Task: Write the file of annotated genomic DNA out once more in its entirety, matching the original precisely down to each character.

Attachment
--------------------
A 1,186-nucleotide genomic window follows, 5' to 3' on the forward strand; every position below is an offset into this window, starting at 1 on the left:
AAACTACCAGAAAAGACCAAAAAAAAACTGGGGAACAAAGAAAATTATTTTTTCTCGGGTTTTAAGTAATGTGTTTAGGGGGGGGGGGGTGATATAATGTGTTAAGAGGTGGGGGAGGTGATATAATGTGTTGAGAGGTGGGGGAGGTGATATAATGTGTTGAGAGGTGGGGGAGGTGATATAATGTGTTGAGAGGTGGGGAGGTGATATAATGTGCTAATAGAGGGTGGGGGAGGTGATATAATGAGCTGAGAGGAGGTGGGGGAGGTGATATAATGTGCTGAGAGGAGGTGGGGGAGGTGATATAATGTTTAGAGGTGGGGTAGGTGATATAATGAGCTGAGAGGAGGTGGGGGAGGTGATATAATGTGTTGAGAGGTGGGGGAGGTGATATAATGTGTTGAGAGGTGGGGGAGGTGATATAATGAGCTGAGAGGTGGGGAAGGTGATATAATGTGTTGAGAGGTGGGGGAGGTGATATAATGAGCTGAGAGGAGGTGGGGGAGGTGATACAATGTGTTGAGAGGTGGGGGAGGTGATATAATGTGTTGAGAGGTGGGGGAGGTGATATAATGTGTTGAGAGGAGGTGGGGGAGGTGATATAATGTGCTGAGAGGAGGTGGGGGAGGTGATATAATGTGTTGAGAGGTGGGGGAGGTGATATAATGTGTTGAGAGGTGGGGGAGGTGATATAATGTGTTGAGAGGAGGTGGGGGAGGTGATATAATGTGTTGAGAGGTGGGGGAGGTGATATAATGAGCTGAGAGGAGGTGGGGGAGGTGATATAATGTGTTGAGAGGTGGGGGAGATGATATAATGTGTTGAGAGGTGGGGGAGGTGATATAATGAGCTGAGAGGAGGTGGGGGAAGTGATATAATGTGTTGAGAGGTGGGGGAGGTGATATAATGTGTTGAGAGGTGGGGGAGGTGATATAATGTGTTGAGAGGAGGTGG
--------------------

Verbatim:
A 1,186-nucleotide genomic window follows, 5' to 3' on the forward strand; every position below is an offset into this window, starting at 1 on the left:
AAACTACCAGAAAAGACCAAAAAAAAACTGGGGAACAAAGAAAATTATTTTTTCTCGGGTTTTAAGTAATGTGTTTAGGGGGGGGGGGGTGATATAATGTGTTAAGAGGTGGGGGAGGTGATATAATGTGTTGAGAGGTGGGGGAGGTGATATAATGTGTTGAGAGGTGGGGGAGGTGATATAATGTGTTGAGAGGTGGGGAGGTGATATAATGTGCTAATAGAGGGTGGGGGAGGTGATATAATGAGCTGAGAGGAGGTGGGGGAGGTGATATAATGTGCTGAGAGGAGGTGGGGGAGGTGATATAATGTTTAGAGGTGGGGTAGGTGATATAATGAGCTGAGAGGAGGTGGGGGAGGTGATATAATGTGTTGAGAGGTGGGGGAGGTGATATAATGTGTTGAGAGGTGGGGGAGGTGATATAATGAGCTGAGAGGTGGGGAAGGTGATATAATGTGTTGAGAGGTGGGGGAGGTGATATAATGAGCTGAGAGGAGGTGGGGGAGGTGATACAATGTGTTGAGAGGTGGGGGAGGTGATATAATGTGTTGAGAGGTGGGGGAGGTGATATAATGTGTTGAGAGGAGGTGGGGGAGGTGATATAATGTGCTGAGAGGAGGTGGGGGAGGTGATATAATGTGTTGAGAGGTGGGGGAGGTGATATAATGTGTTGAGAGGTGGGGGAGGTGATATAATGTGTTGAGAGGAGGTGGGGGAGGTGATATAATGTGTTGAGAGGTGGGGGAGGTGATATAATGAGCTGAGAGGAGGTGGGGGAGGTGATATAATGTGTTGAGAGGTGGGGGAGATGATATAATGTGTTGAGAGGTGGGGGAGGTGATATAATGAGCTGAGAGGAGGTGGGGGAAGTGATATAATGTGTTGAGAGGTGGGGGAGGTGATATAATGTGTTGAGAGGTGGGGGAGGTGATATAATGTGTTGAGAGGAGGTGG